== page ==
Thursday, January 27, 2011

It's time for more effective caps on our foreign debt

One of the top challenges before Congress these days is how to deal with our staggering national debt.

The size of the debt alone is an enormous problem for our country. At $14 trillion, the national debt now constitutes a $45,000 burden for every man, woman and child across America. And, at about 96 percent of the nation's gross domestic product, it is at its highest relative level since the Roosevelt administration and World War II.

The magnitude of our nation's debt is an important subject for domestic political debate. We need to have a serious conversation about our spending levels and the appropriate size of government. But there is an even bigger problem with the national debt that needs to be addressed soon, and it relates to the way our debt is held.

About $4.5 trillion of our national debt is held by foreign countries, which works out to roughly one-third of the total debt. Of these foreign countries, China and Japan account for roughly 40 percent of the foreign-held share. The People's Republic of China alone is owed about $900 billion by the United States.

As the old saying goes, "money talks." And, with so much national debt being held by foreign nations, our national debt is quickly becoming a foreign policy quagmire for the United States.

Any publicly-traded company would start to take notice if any individual investor started to accumulate a large holding in the company - and they would start to take precautions if the investor was not necessarily in agreement with the company's basic philosophy. Should the situation be any different when one of America's leading foreign investors - China - has a history spotted with human rights violations against its own people?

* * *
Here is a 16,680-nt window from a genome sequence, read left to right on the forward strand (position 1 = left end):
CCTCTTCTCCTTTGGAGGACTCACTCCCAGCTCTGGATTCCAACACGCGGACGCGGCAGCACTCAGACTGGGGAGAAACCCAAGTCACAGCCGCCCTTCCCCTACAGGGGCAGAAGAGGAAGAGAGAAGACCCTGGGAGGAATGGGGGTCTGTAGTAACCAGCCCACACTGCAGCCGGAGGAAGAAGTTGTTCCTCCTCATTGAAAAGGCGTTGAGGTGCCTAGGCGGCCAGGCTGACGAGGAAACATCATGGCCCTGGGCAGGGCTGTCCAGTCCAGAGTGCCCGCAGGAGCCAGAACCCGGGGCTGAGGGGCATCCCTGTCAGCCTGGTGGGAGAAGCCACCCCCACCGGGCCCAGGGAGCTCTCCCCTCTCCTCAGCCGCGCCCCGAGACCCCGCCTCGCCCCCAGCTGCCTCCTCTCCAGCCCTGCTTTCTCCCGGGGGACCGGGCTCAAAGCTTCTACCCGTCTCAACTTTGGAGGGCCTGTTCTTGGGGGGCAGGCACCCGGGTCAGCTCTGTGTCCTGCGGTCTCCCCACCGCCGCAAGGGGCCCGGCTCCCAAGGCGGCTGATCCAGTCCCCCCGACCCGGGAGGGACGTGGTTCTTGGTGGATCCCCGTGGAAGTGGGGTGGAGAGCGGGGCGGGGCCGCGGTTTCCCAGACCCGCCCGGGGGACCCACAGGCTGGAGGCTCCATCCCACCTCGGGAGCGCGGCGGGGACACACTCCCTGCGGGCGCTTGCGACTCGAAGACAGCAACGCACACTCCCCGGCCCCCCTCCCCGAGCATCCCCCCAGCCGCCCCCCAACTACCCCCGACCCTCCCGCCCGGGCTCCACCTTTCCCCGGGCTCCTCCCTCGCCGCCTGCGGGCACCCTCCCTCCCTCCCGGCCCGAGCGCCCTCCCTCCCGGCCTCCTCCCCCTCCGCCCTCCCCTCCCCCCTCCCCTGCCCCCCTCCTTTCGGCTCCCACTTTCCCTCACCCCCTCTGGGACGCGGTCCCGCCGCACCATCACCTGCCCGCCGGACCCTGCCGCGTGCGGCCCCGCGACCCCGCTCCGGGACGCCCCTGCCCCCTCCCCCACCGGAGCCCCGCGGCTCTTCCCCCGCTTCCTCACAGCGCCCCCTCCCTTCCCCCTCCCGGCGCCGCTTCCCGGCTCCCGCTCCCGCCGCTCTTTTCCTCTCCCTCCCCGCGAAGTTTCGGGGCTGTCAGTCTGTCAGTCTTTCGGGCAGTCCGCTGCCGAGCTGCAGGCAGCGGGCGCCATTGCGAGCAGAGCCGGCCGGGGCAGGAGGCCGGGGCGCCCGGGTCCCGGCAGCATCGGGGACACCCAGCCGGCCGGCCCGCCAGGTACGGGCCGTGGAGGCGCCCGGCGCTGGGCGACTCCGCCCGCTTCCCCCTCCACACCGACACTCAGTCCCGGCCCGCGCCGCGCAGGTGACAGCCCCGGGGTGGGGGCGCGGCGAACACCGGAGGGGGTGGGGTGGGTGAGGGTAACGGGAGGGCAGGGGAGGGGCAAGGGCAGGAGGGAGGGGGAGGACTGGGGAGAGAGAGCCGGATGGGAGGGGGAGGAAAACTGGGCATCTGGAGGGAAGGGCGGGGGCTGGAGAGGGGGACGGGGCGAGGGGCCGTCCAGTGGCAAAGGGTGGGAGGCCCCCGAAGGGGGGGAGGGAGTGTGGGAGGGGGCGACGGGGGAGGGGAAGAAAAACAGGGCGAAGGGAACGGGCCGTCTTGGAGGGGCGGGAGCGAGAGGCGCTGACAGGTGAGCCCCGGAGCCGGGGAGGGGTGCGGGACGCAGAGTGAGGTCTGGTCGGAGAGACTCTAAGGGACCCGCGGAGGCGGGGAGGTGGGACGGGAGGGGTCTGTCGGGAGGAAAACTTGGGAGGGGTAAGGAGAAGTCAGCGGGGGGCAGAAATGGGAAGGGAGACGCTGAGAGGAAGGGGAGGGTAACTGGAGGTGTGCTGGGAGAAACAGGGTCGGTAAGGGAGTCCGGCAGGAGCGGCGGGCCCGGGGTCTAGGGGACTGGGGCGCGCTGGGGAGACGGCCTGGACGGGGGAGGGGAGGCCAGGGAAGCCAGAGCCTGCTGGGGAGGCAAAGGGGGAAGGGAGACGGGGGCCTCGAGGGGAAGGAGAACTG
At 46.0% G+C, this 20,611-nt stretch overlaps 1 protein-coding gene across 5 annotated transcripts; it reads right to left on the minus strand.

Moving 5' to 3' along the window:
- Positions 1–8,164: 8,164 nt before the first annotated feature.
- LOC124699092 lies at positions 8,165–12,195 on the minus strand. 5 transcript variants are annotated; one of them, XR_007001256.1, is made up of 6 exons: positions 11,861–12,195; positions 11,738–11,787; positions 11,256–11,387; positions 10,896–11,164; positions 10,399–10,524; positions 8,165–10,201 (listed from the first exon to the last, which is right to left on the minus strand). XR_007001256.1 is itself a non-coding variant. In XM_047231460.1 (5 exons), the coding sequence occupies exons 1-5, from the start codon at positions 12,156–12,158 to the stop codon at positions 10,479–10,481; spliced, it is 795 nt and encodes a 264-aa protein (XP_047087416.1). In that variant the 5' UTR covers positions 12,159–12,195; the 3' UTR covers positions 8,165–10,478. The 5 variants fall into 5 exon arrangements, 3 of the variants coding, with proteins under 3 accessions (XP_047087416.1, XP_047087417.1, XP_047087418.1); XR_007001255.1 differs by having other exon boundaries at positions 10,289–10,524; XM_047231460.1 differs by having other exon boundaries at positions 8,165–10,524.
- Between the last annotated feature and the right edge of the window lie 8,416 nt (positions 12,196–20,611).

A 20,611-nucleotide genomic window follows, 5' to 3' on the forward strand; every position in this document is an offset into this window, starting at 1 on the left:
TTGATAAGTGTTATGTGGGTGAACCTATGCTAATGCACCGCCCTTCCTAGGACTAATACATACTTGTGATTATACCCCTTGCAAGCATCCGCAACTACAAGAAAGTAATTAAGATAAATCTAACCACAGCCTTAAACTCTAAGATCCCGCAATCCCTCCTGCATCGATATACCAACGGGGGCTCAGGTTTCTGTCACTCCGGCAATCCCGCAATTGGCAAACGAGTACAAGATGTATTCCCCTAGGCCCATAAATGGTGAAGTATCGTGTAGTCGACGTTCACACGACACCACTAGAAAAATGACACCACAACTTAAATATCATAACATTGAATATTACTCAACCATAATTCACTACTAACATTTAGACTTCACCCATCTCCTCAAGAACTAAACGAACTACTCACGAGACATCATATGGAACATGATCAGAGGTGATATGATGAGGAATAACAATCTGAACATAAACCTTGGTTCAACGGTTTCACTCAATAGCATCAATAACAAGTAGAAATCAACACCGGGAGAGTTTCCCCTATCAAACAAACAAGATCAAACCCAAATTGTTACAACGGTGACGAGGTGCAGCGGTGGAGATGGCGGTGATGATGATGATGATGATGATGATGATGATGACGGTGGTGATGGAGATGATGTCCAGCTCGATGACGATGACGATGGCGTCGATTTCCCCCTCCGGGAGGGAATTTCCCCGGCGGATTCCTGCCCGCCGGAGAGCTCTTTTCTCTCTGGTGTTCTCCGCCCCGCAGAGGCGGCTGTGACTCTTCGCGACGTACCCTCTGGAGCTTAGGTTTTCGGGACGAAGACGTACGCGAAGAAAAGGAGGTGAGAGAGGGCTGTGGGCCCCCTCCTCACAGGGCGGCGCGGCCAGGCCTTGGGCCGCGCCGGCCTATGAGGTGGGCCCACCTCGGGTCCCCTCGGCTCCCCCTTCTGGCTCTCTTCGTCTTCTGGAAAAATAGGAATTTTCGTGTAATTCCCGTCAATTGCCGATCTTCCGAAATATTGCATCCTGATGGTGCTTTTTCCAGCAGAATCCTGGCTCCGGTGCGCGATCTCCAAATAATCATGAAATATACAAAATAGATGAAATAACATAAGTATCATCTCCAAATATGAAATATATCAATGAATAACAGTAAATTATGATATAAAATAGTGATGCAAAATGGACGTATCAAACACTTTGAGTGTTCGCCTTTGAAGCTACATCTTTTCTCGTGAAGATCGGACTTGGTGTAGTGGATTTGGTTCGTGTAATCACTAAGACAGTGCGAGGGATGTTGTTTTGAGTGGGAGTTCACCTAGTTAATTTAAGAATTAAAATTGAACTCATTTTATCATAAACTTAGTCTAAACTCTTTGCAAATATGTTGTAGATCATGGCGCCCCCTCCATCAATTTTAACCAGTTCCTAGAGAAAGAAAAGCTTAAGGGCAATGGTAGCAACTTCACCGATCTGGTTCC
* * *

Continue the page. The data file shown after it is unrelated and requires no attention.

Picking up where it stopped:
Congress is in the middle of discussions right now about whether our national debt ceiling should be raised so our mounting debt does not cause us to default on our obligations. We think the discussion should also include the imposition of new safeguards to make sure that no single foreign country is allowed to accumulate more than a certain small percentage of our overall national debt, and that no single foreign country is allowed to hold a total amount of debt worth more than a certain small percentage of our gross domestic product.

We understand that allowing foreign countries to accumulate a share of our national debt is a necessary financial move, and trusting them with such investment is also wise politically. But allowing any single nation to own too large a stake in our nation permits them to hold our debt over our head and to use it as a potent weapon of international diplomacy. Our diplomatic power and independence rely on us making sure that does not happen.

1 comment:

  1. While I agree with you on capping foreign debt, it may be a long term strategy vs. a short term item. However, we should also look very hard at capping/reducing substantially our foreign aid. We need to look long and hard at many countries and see of our expenditures are really effective. Due to the debt issues, I suggest a total reduction of 50% for each of the next five years, reallocate the dollars.....and then lets re-look at things.


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